1. Among 254 consumers under age 65, 13.7 percent reported program rules kept them from getting things that would have enhanced independence, as compared with 11.5 percent of 670 consumers age 65 and over.

TABLE A.21: Counselor Reports of Misuse of the Monthly Allowance
Number of Counselors Reporting Evidence of Misuse of the Allowance5
Number of Counselors Reporting Misuse, by Type 
--Purchased nonpermissible goods or services4
--Had worker purchase nonpermissible goods or services3
--Overspent allowance0
--Did not keep adequate records3
--Did not report worker hours in timely way3
--Did not pay worker on time or correct amount0
Number of Counselors Reporting Misuse More Likely Among Consumers Without Representative0
Number of Counselors Reporting Misuse Less Likely Among Consumers Without Representative0
Average Number of Consumers for Whom There Was Any Evidence of Allowance Misuse5
Average Number of Consumers for Whom Counselors Had to Follow Up on Evidence of Allowance Misuse4
Average Number of Consumers with Whom Counselors Have Worked284
NUMBER OF COUNSELORS RESPONDING TO SURVEY7
SOURCE: Mail survey of IndependentChoices counselors conducted between May and June 2000.

TABLE A.22a: Satisfaction with IndependentChoices, by Type of Respondent
 Percentage
OverallConsumer
Respondents
Proxy
Respondents
Would Recommend the Program to Others96.297.394.9
Effect of Monthly Allowance on Quality of Life, Among Those Ever Receiving Allowance   
--Improved a great deal55.957.553.9
--Improved somewhat25.225.425.0
--Stayed the same18.616.521.1
--Reduced somewhat0.00.00.0
--Reduced a great deal0.30.50.0
Most Important Ways Monthly Allowance Improved Life, Among Those Who Reported the Program Improved Their Lives   
--Benefit enables consumer to choose caregivers13.712.715.1
--Benefit enables consumer to get the right types of care8.89.67.7
--Benefit enables consumer to get enough care or care at the right time9.67.812.0
--Benefit enables consumer to purchase medications not covered by Medicaid13.916.011.2
--Benefit enables consumer to purchase other items related to personal care or health, food or nutritional supplements, or care-related supplies16.113.619.3
--Benefit enables consumer to purchase, modify, or repair equipment or home17.617.517.8
--Consumer feels more independent or in control of care4.96.03.5
NUMBER OF RESPONDENTS TO THE 9-MONTH INTERVIEW885462423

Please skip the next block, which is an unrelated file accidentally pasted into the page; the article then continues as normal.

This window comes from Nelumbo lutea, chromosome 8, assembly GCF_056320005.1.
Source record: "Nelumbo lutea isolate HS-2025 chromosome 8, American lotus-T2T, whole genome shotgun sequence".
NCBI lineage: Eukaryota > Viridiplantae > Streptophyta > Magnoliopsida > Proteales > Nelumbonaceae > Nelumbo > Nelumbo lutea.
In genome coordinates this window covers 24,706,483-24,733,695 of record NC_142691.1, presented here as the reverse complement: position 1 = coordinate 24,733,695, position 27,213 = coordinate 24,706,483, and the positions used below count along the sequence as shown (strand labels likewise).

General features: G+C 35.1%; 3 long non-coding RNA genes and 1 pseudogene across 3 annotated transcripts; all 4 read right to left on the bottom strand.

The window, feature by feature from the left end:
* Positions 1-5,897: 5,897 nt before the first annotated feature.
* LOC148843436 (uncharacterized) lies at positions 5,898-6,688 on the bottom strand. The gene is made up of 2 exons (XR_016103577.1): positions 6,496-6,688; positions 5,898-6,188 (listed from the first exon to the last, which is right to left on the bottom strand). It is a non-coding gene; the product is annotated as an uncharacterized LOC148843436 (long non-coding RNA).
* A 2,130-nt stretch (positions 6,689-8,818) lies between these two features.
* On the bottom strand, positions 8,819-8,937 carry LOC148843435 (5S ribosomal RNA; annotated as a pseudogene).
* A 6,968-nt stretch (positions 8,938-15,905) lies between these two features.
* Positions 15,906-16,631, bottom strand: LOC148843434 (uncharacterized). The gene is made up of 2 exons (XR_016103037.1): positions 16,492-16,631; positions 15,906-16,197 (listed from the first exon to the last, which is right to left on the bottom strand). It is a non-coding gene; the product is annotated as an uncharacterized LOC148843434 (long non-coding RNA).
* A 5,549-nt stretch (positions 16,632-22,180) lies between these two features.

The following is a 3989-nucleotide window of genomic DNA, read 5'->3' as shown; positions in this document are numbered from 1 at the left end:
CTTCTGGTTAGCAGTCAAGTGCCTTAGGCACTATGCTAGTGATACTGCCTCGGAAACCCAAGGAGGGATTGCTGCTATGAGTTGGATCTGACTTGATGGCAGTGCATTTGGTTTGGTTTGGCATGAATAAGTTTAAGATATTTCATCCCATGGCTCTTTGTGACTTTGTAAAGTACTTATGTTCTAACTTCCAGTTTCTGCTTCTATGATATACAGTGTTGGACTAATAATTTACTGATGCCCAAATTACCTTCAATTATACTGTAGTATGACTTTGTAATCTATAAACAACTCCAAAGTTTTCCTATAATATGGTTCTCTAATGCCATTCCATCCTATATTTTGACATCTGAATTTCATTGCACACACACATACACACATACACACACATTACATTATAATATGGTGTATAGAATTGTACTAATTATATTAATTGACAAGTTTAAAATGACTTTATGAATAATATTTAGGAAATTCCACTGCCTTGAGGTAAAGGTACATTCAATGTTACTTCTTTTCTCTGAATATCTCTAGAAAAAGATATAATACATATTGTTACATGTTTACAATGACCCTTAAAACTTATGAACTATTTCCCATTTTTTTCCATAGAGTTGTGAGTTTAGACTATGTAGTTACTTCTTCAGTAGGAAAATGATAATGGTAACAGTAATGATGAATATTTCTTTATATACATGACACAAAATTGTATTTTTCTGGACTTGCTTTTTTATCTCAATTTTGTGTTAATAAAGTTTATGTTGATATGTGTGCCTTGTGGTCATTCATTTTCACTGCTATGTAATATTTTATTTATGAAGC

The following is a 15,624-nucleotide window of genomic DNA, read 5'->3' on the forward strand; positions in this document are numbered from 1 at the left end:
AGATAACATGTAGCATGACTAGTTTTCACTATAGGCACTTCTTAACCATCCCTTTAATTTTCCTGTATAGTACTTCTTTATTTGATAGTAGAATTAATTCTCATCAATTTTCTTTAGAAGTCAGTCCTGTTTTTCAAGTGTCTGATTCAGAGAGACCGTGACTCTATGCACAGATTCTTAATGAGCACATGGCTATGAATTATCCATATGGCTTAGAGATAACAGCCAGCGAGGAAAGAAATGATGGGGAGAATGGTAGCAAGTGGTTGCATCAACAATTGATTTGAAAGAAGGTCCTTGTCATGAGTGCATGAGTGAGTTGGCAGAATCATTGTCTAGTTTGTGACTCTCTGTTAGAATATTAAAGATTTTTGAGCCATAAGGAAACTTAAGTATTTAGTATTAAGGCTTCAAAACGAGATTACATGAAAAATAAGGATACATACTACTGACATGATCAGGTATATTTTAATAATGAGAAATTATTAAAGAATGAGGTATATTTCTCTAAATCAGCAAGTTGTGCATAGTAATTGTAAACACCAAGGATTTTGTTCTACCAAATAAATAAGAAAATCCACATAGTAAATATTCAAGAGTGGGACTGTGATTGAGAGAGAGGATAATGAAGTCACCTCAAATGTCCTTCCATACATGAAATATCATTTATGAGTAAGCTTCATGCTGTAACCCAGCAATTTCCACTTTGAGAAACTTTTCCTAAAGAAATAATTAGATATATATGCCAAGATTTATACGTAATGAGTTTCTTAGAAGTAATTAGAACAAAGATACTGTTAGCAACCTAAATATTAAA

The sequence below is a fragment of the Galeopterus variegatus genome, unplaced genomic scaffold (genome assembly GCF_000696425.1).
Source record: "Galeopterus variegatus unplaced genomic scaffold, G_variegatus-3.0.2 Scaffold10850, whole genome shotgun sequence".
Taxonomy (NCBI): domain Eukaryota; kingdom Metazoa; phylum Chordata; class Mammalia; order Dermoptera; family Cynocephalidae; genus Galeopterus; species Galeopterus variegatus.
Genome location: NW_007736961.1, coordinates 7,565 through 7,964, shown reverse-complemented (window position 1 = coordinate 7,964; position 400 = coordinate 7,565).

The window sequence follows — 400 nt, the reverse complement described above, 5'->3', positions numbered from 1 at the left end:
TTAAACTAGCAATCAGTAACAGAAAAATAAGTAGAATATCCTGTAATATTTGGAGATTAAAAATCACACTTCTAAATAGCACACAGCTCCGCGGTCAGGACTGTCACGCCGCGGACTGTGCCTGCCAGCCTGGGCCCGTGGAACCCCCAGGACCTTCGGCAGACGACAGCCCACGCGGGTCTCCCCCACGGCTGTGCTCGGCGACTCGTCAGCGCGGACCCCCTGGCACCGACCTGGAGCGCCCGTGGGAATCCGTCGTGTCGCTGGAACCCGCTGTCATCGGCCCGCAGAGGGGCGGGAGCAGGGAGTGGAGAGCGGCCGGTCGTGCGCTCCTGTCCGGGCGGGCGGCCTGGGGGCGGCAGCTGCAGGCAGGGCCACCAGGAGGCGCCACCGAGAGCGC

SOURCE: MPR telephone interview with consumers 9 months after random assignment.

TABLE A.22b: Satisfaction with IndependentChoices, by Consumer Age
 Percentage
OverallUnder
Age 65
65 or
Older
Would Recommend the Program to Others96.297.595.7
Effect of Monthly Allowance on Quality of Life, Among Those Ever Receiving Allowance   
--Improved a great deal55.962.653.1
--Improved somewhat25.221.526.8
--Stayed the same18.615.519.9
--Reduced somewhat0.00.00.0
--Reduced a great deal0.30.50.2
Most Important Ways Monthly Allowance Improved Life, Among Those Who Reported the Program Improved Their Lives   
--Benefit enables consumer to choose caregivers13.712.014.5
--Benefit enables consumer to get the right types of care8.88.78.9
--Benefit enables consumer to get enough care or care at the right time9.66.011.3
--Benefit enables consumer to purchase medications not covered by Medicaid13.914.113.8
--Benefit enables consumer to purchase other items related to personal care or health, food or nutritional supplements, or care-related supplies16.113.617.2
--Benefit enables consumer to purchase, modify, or repair equipment or home17.619.017.0
--Consumer feels more independent or in control of care4.96.54.2
NUMBER OF RESPONDENTS TO THE 9-MONTH INTERVIEW885243642
SOURCE: MPR telephone interview with consumers 9 months after random assignment.

TABLE A.23a: Satisfaction with and Unmet Need for Personal Assistance, by Type of Respondent
 Percentage
OverallConsumer
Respondents
Proxy
Respondents
Current Satisfaction with   
--Overall care arrangementsa   
 --Very satisfied68.668.369.2
 --Satisfied25.425.225.9
 --Dissatisfied6.06.64.9
--Ability to get transportation when neededb,i   
 --Very satisfied72.168.379.1
 --Satisfied18.419.915.5
 --Dissatisfied9.511.85.3
Among Those Who Hired with Allowance and Had Paid Help in Two Weeks Before Interview, Satisfied withc, j   
--Relationship with paid caregiver99.899.7100.0
--How paid caregiver helps with personal cared99.599.3100.0
--How paid caregiver helps with routine health caree99.099.098.9
--How paid caregiver helps with housework or community choresf99.099.099.1
--Times of day help provided96.996.697.6
Among Those Who Hired with Allowance and Had Paid Help in Two Weeks Before Interview, Would Not Have Been Difficult to Change the Times of Day Help Providedc, j51.652.649.2
Among Those Who Hired with Allowance, Paid Caregiverg, j    
--Always or almost always completed all tasks87.186.787.9
--Never neglected consumer92.090.994.3
--Never left early or arrived late, among those with regular schedule60.560.161.2